News From Terre Haute, Indiana

March 22, 2014

HISTORICAL PERSPECTIVE: Indiana Sentinel lauds 1870 Terre Haute landmarks

Mike McCormick
Special to the Tribune-Star

TERRE HAUTE — Soldiers returning from the Civil War found Terre Haute to be a vibrant city.

A new toll bridge designed by engineer William J. Ball and built by contractor Joseph J. Daniels opened in January 1865. The Terre Haute Street Railway began laying rails along the National Road to reach the 50-acre site of a new fairgrounds located across the highway from William Riley McKeen’s Edgewood Farm.

The fairgrounds was intended to replace the facility converted to Camp Vigo during the war. The new fairgrounds facilities were impressive enough to be chosen to host the 1867 Indiana State Fair. A half-mile harness racing track was ready July 17, 1867.

The life of the first Vigo County courthouse was rapidly coming to a close so, on March 29, 1865, construction began on a new two-story temporary court house at the northeast corner of Third and Ohio streets. It was ready for occupancy on Sept. 6, 1866.

In 1865, the state legislature passed a bill authorizing the construction of a “normal school,” or teachers college. In May 1866, Terre Haute was chosen as the site of the school. The cornerstone was laid Aug. 6, 1867.

The elaborate structure which initially housed both the normal school and Terre Haute High School began accepting students on Jan. 5, 1870. Several significant businesses were launched in Terre Haute between 1865 and 1870 but the community was particularly enamored by the college, the fairgrounds and the Terre Haute Opera House, which opened in December 1870. Ironically, both buildings were destroyed by fire. State Normal School succumbed to a blaze on April 9, 1888 while the opera house burned July 21, 1896.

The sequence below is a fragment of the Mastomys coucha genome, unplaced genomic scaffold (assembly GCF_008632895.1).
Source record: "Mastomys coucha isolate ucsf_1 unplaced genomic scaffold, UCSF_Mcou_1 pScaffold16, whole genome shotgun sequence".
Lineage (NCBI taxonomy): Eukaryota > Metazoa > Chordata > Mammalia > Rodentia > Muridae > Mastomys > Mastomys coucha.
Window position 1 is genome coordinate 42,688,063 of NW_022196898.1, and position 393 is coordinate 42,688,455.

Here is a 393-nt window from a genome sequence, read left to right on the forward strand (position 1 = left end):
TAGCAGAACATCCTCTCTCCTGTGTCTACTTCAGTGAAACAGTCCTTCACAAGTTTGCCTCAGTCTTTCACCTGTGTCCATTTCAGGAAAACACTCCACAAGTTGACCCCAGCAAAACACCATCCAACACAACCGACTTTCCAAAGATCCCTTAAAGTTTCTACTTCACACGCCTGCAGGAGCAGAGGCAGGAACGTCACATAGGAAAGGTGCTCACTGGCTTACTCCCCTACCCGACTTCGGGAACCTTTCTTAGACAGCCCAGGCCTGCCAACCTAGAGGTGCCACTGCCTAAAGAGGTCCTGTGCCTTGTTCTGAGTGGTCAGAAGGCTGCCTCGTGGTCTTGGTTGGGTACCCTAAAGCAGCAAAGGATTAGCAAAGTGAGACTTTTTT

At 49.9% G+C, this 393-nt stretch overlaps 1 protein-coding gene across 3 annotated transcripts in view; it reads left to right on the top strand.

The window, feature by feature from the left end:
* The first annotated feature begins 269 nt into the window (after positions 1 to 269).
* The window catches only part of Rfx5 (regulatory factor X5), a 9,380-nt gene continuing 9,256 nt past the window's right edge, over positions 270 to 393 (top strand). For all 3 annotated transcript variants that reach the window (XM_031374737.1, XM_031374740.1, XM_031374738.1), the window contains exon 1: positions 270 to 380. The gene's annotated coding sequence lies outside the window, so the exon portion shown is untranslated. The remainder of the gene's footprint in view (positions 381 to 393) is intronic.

On Dec. 14, 1870, a reporter for the Indiana Sentinel of Indianapolis visited Terre Haute to report on the city’s impressive growth. Portions of his published report follow:

“As an edifice of magnificent and complete architecture, the Normal School excels any other building in the state. It is capacious, substantial and convenient and comprehends in its general plans . . . all the conveniences of a first class normal school . . . It may be styled the best planned and the best finished building in the State.


“The five east rooms on the first floor of the Normal Institute are occupied by the City High School which, with all other graded schools of the city, is under the superior management of the accomplished superintendent, Mr. William H. Wiley.


“The High School department is maintaining a reputation equal to the Normal School. . . [T]he Trustees, Messrs. William E. Hendrich, Edward B. Allen and John O’Boyle, are just completing two large school edifices which will accommodate eight hundred more pupils.


“From intelligent and highly satisfactory conversations with the Principal, Mr. William A. Jones, we learned that the Normal School opened on the 6th of January, last, with 21 students, and up to September 4th there had been in attendance 219, representing  fifty counties of Indiana, and five other States.